Monday, 20 September 2010

Clegg's Speech & Inconsistences

A copy of Nick Clegg's speech to his conference today can be found here - with the proviso that it should be checked against delivery. (seemed fairly accurate compared to what I heard - yes, ok sick me, I did listen to it) Picking out certain points in that speech raises serious worries about Clegg's thought processes and reasoning.
"It’s not smaller government I believe in. It’s a different kind of government: a liberating government. This government will transform the state. Reversing generations of centralisation. Putting power into people’s hands. Because the job of government is not to run people’s lives. It is to help people to run their own."
It is how the Coalition will transform the state that concerns me; it is the Coalition's belief that we, the people, need help to run our own lives. It is necessary to read David Cameron's speech on his Big Society to fully understand how this help will be delivered. Putting to one side his obvious belief in the thesis put forward in the Spirit Level, it is the central government 'control' in how that help is to be delivered that is worrying as it shows once again that no government will willingly give up a power that it has usurped.
"So yes, in the fight against poverty, inequality, social breakdown and injustice I do want to move from state action to social action. But I see a powerful role for government in helping to engineer that shift. Let me put it more plainly: we must use the state to remake society.........But the state must go further than enabling these opportunities. It must actively help people take advantage of them. Our enabling reforms depend for their success on a social response: and that is not something we can leave to chance......And if we are to break the culture of charities and social bodies being dependent on the state for hand-outs we need to look at how government can use loans alongside grants to help make them more sustainable and effective......" (my emphasis)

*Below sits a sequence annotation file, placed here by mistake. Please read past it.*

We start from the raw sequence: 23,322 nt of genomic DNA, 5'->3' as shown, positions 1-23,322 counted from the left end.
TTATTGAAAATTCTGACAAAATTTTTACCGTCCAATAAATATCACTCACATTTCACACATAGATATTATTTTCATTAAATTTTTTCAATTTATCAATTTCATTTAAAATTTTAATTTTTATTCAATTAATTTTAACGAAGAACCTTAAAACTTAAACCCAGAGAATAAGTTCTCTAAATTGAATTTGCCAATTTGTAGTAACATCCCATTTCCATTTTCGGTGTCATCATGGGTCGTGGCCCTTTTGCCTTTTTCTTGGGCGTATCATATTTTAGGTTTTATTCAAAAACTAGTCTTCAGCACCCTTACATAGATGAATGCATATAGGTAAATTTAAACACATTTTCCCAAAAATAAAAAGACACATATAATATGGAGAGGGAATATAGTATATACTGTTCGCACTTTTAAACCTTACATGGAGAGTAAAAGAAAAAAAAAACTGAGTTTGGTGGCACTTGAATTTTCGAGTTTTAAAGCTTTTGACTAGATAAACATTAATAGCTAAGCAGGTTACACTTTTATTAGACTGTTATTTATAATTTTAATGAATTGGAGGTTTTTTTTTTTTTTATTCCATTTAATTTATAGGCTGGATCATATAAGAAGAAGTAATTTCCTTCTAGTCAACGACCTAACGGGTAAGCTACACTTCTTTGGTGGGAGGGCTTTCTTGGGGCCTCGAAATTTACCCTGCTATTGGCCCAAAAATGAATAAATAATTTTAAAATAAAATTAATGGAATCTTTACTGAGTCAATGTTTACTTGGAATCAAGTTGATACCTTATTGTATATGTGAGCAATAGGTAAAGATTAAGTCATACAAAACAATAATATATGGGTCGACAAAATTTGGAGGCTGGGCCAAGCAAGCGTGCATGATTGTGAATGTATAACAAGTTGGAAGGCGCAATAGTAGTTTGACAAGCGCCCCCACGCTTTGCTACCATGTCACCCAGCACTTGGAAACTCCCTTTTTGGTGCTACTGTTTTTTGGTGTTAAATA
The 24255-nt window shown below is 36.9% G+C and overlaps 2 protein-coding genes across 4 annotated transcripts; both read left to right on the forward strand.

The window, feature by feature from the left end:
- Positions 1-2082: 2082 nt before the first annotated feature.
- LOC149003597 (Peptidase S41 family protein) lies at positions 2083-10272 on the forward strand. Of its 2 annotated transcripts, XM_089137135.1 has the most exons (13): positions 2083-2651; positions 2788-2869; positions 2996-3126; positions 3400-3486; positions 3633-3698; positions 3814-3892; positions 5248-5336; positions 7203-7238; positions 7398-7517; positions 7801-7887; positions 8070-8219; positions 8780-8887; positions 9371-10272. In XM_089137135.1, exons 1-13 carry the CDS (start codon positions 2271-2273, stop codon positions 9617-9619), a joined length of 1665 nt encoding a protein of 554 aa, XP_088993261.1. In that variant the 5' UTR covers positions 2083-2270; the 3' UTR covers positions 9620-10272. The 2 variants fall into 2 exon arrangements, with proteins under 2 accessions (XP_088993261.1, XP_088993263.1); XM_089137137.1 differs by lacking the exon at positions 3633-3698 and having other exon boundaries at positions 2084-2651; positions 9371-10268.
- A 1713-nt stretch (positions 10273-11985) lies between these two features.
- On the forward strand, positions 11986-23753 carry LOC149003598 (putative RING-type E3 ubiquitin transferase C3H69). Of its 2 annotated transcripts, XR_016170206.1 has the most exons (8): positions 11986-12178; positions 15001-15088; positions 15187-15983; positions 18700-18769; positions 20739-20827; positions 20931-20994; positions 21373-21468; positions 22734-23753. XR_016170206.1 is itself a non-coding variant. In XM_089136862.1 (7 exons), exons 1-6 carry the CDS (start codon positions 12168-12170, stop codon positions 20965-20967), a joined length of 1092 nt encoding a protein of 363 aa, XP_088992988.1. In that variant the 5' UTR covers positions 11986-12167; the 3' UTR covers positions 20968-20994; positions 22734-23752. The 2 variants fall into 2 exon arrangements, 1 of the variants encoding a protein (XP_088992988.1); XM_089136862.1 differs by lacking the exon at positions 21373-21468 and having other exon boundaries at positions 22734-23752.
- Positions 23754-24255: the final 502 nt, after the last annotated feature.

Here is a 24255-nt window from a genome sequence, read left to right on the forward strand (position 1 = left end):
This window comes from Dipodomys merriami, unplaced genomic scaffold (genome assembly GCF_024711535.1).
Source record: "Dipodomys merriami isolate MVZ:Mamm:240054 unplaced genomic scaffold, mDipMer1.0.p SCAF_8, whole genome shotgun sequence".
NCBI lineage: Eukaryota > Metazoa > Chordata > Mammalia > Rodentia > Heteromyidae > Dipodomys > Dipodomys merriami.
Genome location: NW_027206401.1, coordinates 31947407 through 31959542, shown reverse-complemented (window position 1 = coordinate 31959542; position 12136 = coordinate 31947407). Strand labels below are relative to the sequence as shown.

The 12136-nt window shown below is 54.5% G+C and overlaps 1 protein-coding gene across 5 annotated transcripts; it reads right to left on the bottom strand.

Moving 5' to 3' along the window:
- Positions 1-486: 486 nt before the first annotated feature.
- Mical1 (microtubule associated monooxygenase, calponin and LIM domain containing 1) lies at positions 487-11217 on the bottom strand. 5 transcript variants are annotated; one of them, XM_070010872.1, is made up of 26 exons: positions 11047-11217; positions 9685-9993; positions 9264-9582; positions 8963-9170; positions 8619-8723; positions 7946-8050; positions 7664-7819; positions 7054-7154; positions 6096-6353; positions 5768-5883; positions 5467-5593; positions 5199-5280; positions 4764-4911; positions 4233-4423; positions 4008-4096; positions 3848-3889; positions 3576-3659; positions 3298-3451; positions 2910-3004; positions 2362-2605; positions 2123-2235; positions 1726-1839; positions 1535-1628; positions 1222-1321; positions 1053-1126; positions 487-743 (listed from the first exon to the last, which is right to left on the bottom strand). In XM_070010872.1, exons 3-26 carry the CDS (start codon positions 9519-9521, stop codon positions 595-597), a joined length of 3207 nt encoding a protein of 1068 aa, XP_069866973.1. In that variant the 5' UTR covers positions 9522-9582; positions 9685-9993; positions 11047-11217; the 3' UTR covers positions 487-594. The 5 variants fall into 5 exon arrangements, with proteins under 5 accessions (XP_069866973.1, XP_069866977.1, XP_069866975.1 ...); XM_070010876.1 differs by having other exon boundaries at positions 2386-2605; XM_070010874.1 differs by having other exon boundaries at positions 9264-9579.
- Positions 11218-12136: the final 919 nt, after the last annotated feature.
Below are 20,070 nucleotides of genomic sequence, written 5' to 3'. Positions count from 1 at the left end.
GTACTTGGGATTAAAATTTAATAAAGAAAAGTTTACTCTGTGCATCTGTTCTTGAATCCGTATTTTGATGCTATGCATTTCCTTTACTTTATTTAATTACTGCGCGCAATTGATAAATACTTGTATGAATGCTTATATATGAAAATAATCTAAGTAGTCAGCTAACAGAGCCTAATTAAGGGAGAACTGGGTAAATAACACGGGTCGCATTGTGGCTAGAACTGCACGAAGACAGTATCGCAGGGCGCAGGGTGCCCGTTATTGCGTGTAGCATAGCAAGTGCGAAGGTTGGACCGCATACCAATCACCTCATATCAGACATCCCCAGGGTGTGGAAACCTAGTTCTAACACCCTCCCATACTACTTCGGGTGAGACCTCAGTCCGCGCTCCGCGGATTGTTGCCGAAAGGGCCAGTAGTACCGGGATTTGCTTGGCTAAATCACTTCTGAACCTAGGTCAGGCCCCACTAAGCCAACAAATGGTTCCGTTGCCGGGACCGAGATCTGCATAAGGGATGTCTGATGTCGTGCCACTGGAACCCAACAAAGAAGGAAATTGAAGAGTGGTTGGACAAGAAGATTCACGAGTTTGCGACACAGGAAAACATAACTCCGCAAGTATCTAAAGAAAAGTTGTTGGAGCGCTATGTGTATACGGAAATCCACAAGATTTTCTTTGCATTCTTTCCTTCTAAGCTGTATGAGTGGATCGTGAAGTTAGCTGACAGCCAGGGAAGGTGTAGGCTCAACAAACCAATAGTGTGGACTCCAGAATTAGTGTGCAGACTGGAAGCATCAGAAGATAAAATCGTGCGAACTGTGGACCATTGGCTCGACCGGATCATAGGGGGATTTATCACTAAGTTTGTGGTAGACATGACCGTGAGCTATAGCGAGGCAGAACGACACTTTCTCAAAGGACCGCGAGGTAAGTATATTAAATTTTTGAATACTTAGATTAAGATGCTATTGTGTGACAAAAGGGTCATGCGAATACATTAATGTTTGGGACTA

It is not necessary to remind readers that he who controls the purse strings also controls how any project or plan is put into effect. It is also apparent that this is in direct contrast with the statement that Andrew Stunnell has made, that:
"We don't presume to know more than local people about how their area should be run.........We're not going to be micromanaging, second guessing and interfering in local affairs anymore."
Moving on, later in Clegg's speech comes this passage:
".........A foreign policy forged in George Bush’s White House.........."
There is only one question that should be put to Nick Clegg in response to that statement. Nick, please explain how a foreign policy forged in George Bush's White House differs to a foreign policy forged in the EU's Berlaymont? Answers on the back of a postage stamp please Nick, as the letters 'N', 'O', 'N' 'E' just about fit!

Unbiased as I am (and I can but hope you detected the sarcasm in those four words?) I felt the speech was extremely poor and the delivery abysmal, bearing in mind this was from a man who is Leader of his party and also Deputy Prime Minister.

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